Our stories will be what makes the difference for these legislators.
When my parents came to visit me for the first time in Washington, D.C., it coincidentally was a big day for reproductive health: The EACH Woman Act was being introduced. I decided to use that as an opportunity to finally have a talk about my abortion advocacy work.
Republican lawmakers asked Planned Parenthood president Cecile Richards the same questions over and over, seeming not to care what her answers were or whether their questions were grounded in reality.
Almost 40 years since the Hyde Amendment was first passed, another Supreme Court fight over reproductive health-care access and income inequality is shaping up.
It’s no surprise that Planned Parenthood came up at the GOP debate, but the substance of that debate was less about Planned Parenthood and more about whether abortion should be legal in the United States at all.
House Republicans tried to expand the anti-choice Hyde Amendment for the fourth time this year, this time with a last-minute change to a medical research bill.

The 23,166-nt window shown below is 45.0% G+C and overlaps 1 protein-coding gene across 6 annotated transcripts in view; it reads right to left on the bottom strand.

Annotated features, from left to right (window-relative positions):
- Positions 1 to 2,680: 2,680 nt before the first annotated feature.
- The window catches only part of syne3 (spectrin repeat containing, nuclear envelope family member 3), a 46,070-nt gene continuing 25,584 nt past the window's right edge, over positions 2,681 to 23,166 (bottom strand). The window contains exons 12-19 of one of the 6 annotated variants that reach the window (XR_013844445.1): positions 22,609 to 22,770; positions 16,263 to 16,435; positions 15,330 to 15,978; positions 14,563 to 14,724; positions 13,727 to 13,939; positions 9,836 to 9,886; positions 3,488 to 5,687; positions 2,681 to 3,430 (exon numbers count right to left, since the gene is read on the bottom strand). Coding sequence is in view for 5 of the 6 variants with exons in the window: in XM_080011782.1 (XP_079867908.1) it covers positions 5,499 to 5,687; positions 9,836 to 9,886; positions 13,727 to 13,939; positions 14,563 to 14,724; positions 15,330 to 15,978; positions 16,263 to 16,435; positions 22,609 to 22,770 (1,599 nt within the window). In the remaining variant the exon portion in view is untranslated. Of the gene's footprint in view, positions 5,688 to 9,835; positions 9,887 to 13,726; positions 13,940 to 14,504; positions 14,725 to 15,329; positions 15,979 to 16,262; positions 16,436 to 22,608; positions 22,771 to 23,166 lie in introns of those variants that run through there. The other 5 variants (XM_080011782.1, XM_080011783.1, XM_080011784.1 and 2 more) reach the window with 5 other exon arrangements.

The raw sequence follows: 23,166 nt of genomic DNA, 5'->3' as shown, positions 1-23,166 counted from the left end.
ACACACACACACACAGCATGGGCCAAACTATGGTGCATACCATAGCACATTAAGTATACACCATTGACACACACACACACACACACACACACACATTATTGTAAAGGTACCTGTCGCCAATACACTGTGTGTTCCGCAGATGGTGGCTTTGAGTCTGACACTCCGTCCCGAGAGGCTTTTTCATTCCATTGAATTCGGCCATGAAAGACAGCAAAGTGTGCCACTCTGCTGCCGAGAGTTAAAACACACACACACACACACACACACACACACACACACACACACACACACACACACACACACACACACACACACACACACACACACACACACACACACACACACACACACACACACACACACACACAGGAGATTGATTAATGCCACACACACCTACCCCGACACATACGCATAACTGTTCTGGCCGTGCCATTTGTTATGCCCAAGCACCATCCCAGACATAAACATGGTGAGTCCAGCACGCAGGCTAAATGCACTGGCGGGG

Heeding calls from pro-choice advocates to end the discriminatory Hyde Amendment, House Democrats introduced comprehensive legislation to ensure every woman has equal access to insurance coverage of abortion.
When a low-income mother is able to plan her pregnancies, she is much more likely to be able to provide for her baby. When she cannot get an abortion, if that is her choice, she is three times more likely to descend into and remain in poverty.
The compromise on the trafficking bill, which will clear the way for a confirmation vote on Loretta Lynch, was a limited victory for pro-choice advocates.
Reproductive rights advocates were disappointed Tuesday when the U.S. Senate passed a bill reforming Medicare payments that also included Hyde Amendment language.